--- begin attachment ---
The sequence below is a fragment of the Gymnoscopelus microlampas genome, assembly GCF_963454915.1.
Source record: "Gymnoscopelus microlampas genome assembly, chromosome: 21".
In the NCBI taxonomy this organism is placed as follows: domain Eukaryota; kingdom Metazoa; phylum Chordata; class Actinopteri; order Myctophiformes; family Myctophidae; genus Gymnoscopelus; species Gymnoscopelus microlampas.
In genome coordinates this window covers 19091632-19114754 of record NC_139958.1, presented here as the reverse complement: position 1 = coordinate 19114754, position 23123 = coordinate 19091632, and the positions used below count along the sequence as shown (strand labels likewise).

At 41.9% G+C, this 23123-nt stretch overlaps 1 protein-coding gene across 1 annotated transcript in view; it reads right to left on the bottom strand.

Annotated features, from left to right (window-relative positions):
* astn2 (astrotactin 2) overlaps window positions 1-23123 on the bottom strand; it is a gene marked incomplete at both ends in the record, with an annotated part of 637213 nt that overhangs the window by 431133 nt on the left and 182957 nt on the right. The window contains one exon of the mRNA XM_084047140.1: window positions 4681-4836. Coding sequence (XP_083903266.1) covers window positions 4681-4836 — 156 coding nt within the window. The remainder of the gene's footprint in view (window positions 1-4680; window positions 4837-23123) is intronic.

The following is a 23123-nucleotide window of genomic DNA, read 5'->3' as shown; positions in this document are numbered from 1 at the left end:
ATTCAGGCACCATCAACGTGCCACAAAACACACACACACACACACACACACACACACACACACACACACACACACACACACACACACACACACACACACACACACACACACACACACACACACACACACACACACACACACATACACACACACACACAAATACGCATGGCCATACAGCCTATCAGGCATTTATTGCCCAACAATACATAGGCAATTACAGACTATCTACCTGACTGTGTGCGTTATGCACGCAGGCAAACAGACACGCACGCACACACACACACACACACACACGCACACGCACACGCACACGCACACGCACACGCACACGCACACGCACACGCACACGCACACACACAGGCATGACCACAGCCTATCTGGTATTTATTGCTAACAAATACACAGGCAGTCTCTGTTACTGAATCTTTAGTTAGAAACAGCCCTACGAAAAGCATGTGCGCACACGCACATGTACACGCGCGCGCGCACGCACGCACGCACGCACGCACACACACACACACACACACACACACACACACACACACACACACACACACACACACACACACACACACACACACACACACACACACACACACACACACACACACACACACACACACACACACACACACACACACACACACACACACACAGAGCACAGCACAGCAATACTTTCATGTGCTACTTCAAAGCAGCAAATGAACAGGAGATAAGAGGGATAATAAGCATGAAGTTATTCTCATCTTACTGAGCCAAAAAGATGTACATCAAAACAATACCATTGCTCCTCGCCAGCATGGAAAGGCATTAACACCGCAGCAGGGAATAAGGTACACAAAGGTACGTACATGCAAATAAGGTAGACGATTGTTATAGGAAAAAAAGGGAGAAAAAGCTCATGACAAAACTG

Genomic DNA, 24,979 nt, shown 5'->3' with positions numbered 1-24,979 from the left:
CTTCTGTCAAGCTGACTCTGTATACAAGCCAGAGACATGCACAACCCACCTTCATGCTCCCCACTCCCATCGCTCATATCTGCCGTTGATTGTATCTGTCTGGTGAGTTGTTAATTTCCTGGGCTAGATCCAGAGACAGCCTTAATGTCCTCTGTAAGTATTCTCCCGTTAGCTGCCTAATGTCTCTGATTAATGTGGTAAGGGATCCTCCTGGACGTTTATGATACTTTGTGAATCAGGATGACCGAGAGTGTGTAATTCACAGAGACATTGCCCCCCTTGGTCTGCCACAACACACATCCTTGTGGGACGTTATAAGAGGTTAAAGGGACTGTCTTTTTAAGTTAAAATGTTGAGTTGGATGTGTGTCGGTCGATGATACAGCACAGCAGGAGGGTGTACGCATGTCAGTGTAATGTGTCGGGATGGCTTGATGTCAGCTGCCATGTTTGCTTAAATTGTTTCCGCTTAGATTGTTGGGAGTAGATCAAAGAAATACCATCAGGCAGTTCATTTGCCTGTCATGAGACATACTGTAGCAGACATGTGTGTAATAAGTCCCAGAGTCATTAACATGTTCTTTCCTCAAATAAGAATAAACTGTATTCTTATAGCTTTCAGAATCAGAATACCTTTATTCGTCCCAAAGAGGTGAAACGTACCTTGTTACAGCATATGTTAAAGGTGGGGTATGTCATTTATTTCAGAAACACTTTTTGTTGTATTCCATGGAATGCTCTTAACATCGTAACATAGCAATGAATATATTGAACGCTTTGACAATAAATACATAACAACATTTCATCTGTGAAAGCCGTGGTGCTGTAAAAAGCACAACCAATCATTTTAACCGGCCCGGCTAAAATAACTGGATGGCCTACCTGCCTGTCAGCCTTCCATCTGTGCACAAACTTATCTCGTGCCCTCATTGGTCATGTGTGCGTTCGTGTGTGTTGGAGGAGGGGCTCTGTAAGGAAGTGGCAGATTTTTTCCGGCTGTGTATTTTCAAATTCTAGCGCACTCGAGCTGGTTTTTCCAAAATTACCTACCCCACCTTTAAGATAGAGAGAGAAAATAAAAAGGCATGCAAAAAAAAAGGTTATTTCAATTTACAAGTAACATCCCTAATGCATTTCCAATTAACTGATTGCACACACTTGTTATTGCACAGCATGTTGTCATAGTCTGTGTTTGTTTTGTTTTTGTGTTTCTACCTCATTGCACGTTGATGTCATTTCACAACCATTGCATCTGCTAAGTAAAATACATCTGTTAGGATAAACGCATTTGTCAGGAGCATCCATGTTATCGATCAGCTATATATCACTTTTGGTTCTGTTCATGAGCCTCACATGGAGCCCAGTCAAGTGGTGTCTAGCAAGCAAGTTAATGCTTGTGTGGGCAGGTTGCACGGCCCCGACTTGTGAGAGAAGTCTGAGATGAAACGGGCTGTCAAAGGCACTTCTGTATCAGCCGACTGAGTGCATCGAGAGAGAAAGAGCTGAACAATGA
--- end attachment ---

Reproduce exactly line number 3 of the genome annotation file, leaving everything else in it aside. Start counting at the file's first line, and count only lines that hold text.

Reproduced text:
In the NCBI taxonomy this organism is placed as follows: domain Eukaryota; kingdom Metazoa; phylum Chordata; class Actinopteri; order Myctophiformes; family Myctophidae; genus Gymnoscopelus; species Gymnoscopelus microlampas.